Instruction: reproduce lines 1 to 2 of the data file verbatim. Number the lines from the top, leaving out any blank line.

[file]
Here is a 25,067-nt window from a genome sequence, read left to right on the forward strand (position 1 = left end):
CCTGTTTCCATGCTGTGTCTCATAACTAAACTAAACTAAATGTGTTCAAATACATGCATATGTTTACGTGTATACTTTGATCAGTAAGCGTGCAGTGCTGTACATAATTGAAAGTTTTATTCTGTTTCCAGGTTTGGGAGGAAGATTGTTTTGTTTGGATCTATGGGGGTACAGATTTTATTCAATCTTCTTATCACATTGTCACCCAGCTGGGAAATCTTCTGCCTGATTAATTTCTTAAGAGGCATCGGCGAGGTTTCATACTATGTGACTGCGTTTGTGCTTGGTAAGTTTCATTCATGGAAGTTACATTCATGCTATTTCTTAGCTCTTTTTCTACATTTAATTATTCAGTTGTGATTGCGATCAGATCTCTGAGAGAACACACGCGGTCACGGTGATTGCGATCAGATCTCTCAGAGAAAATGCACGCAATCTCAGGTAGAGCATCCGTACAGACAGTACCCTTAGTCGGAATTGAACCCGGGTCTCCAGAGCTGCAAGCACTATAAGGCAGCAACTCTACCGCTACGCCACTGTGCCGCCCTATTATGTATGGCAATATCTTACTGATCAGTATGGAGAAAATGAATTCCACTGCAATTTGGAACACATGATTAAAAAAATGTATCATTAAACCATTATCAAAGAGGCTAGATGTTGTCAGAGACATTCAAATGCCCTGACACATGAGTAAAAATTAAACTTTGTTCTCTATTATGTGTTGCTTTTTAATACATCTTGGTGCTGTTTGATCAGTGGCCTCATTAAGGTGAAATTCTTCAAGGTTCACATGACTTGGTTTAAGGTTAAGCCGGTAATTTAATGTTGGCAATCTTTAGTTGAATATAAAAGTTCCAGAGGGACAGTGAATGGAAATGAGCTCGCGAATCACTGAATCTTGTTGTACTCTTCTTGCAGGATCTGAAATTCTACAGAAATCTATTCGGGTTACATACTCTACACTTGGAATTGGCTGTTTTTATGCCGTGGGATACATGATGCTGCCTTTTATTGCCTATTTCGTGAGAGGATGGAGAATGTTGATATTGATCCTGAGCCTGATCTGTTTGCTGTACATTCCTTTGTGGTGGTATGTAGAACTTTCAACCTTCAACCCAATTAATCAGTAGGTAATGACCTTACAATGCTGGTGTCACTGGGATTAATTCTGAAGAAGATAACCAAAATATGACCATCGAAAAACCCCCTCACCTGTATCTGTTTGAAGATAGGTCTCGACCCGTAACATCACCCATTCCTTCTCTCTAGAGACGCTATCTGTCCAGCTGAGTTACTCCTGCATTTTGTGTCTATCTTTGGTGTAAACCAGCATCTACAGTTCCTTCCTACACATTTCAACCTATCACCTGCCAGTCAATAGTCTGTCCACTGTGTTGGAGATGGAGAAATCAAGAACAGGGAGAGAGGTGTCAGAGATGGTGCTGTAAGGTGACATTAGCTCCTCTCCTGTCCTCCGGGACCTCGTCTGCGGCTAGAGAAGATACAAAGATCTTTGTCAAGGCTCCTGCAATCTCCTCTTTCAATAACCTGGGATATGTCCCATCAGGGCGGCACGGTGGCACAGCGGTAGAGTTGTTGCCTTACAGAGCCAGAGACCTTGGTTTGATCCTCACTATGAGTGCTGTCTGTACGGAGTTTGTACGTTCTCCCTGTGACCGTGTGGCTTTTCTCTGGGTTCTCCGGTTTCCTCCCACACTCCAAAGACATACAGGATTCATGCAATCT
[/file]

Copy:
Here is a 25,067-nt window from a genome sequence, read left to right on the forward strand (position 1 = left end):
CCTGTTTCCATGCTGTGTCTCATAACTAAACTAAACTAAATGTGTTCAAATACATGCATATGTTTACGTGTATACTTTGATCAGTAAGCGTGCAGTGCTGTACATAATTGAAAGTTTTATTCTGTTTCCAGGTTTGGGAGGAAGATTGTTTTGTTTGGATCTATGGGGGTACAGATTTTATTCAATCTTCTTATCACATTGTCACCCAGCTGGGAAATCTTCTGCCTGATTAATTTCTTAAGAGGCATCGGCGAGGTTTCATACTATGTGACTGCGTTTGTGCTTGGTAAGTTTCATTCATGGAAGTTACATTCATGCTATTTCTTAGCTCTTTTTCTACATTTAATTATTCAGTTGTGATTGCGATCAGATCTCTGAGAGAACACACGCGGTCACGGTGATTGCGATCAGATCTCTCAGAGAAAATGCACGCAATCTCAGGTAGAGCATCCGTACAGACAGTACCCTTAGTCGGAATTGAACCCGGGTCTCCAGAGCTGCAAGCACTATAAGGCAGCAACTCTACCGCTACGCCACTGTGCCGCCCTATTATGTATGGCAATATCTTACTGATCAGTATGGAGAAAATGAATTCCACTGCAATTTGGAACACATGATTAAAAAAATGTATCATTAAACCATTATCAAAGAGGCTAGATGTTGTCAGAGACATTCAAATGCCCTGACACATGAGTAAAAATTAAACTTTGTTCTCTATTATGTGTTGCTTTTTAATACATCTTGGTGCTGTTTGATCAGTGGCCTCATTAAGGTGAAATTCTTCAAGGTTCACATGACTTGGTTTAAGGTTAAGCCGGTAATTTAATGTTGGCAATCTTTAGTTGAATATAAAAGTTCCAGAGGGACAGTGAATGGAAATGAGCTCGCGAATCACTGAATCTTGTTGTACTCTTCTTGCAGGATCTGAAATTCTACAGAAATCTATTCGGGTTACATACTCTACACTTGGAATTGGCTGTTTTTATGCCGTGGGATACATGATGCTGCCTTTTATTGCCTATTTCGTGAGAGGATGGAGAATGTTGATATTGATCCTGAGCCTGATCTGTTTGCTGTACATTCCTTTGTGGTGGTATGTAGAACTTTCAACCTTCAACCCAATTAATCAGTAGGTAATGACCTTACAATGCTGGTGTCACTGGGATTAATTCTGAAGAAGATAACCAAAATATGACCATCGAAAAACCCCCTCACCTGTATCTGTTTGAAGATAGGTCTCGACCCGTAACATCACCCATTCCTTCTCTCTAGAGACGCTATCTGTCCAGCTGAGTTACTCCTGCATTTTGTGTCTATCTTTGGTGTAAACCAGCATCTACAGTTCCTTCCTACACATTTCAACCTATCACCTGCCAGTCAATAGTCTGTCCACTGTGTTGGAGATGGAGAAATCAAGAACAGGGAGAGAGGTGTCAGAGATGGTGCTGTAAGGTGACATTAGCTCCTCTCCTGTCCTCCGGGACCTCGTCTGCGGCTAGAGAAGATACAAAGATCTTTGTCAAGGCTCCTGCAATCTCCTCTTTCAATAACCTGGGATATGTCCCATCAGGGCGGCACGGTGGCACAGCGGTAGAGTTGTTGCCTTACAGAGCCAGAGACCTTGGTTTGATCCTCACTATGAGTGCTGTCTGTACGGAGTTTGTACGTTCTCCCTGTGACCGTGTGGCTTTTCTCTGGGTTCTCCGGTTTCCTCCCACACTCCAAAGACATACAGGATTCATGCAATCT